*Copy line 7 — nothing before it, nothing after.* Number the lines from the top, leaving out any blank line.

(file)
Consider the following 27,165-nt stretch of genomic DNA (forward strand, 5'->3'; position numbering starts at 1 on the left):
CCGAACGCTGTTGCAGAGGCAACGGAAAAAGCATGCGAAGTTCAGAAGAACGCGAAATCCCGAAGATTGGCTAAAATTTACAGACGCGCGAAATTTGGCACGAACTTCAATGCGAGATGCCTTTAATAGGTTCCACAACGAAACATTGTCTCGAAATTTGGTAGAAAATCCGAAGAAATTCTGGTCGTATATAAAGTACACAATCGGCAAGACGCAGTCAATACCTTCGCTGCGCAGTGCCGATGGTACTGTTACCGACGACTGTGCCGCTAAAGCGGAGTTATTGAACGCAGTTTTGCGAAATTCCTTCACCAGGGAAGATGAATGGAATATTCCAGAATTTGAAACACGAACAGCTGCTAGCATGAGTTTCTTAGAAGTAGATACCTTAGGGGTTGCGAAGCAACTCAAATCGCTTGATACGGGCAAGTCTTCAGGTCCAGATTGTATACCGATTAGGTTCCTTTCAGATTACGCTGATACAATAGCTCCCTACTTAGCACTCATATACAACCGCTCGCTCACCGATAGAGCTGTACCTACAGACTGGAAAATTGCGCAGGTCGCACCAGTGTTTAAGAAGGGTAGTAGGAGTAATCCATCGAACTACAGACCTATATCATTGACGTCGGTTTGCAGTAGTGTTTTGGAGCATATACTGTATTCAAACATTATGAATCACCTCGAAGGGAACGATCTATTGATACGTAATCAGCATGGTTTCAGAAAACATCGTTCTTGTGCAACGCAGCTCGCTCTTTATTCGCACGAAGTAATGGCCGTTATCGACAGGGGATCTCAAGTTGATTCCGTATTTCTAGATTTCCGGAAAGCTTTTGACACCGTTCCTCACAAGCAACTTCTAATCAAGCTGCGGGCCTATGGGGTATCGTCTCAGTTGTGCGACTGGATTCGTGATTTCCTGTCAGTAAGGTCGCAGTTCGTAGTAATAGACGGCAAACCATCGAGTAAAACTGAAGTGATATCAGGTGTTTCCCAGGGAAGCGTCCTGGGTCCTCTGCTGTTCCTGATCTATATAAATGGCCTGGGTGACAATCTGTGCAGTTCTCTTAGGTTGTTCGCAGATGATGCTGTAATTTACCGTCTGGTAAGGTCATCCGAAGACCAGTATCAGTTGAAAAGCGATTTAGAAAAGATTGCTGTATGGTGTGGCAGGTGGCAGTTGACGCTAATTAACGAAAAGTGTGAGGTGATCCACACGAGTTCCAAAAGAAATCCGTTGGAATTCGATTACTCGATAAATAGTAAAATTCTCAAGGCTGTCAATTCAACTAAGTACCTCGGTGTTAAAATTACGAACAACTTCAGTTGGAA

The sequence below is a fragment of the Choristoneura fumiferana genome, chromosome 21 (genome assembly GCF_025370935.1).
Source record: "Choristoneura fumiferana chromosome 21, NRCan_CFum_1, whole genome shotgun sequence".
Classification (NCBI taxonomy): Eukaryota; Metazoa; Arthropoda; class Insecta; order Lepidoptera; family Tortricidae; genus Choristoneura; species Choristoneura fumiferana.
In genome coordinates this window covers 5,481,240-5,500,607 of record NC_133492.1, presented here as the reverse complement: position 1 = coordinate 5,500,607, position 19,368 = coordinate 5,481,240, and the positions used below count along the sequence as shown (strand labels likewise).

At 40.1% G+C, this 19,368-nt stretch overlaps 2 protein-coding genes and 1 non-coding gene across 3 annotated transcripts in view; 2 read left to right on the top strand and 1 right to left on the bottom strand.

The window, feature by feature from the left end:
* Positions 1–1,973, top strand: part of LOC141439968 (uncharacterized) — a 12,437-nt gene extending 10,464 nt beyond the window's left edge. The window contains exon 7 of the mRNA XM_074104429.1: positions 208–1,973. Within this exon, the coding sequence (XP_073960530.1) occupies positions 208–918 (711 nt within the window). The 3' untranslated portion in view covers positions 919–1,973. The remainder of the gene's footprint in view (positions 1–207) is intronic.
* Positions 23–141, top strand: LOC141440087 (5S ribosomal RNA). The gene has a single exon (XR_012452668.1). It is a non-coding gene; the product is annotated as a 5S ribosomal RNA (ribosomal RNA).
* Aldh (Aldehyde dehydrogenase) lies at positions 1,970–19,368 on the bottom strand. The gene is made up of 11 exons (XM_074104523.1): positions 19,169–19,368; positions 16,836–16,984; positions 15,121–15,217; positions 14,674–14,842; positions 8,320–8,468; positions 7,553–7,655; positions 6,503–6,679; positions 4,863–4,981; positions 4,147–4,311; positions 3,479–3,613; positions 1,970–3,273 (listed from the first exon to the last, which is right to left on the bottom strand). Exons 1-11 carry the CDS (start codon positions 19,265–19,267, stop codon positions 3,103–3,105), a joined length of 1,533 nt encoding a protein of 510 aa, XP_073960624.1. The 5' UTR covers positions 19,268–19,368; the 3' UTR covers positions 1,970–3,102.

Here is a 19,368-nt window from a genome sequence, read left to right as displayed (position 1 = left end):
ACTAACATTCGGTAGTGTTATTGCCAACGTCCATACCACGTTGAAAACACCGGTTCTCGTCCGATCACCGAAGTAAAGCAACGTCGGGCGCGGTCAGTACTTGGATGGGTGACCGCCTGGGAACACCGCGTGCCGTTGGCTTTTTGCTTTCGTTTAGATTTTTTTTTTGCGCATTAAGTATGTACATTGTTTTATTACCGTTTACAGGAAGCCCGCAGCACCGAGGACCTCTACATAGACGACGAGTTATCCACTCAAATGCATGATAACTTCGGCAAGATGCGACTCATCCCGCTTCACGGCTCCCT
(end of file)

At 40.1% G+C, this 19,368-nt stretch overlaps 2 protein-coding genes and 1 non-coding gene across 3 annotated transcripts in view; 2 read left to right on the top strand and 1 right to left on the bottom strand.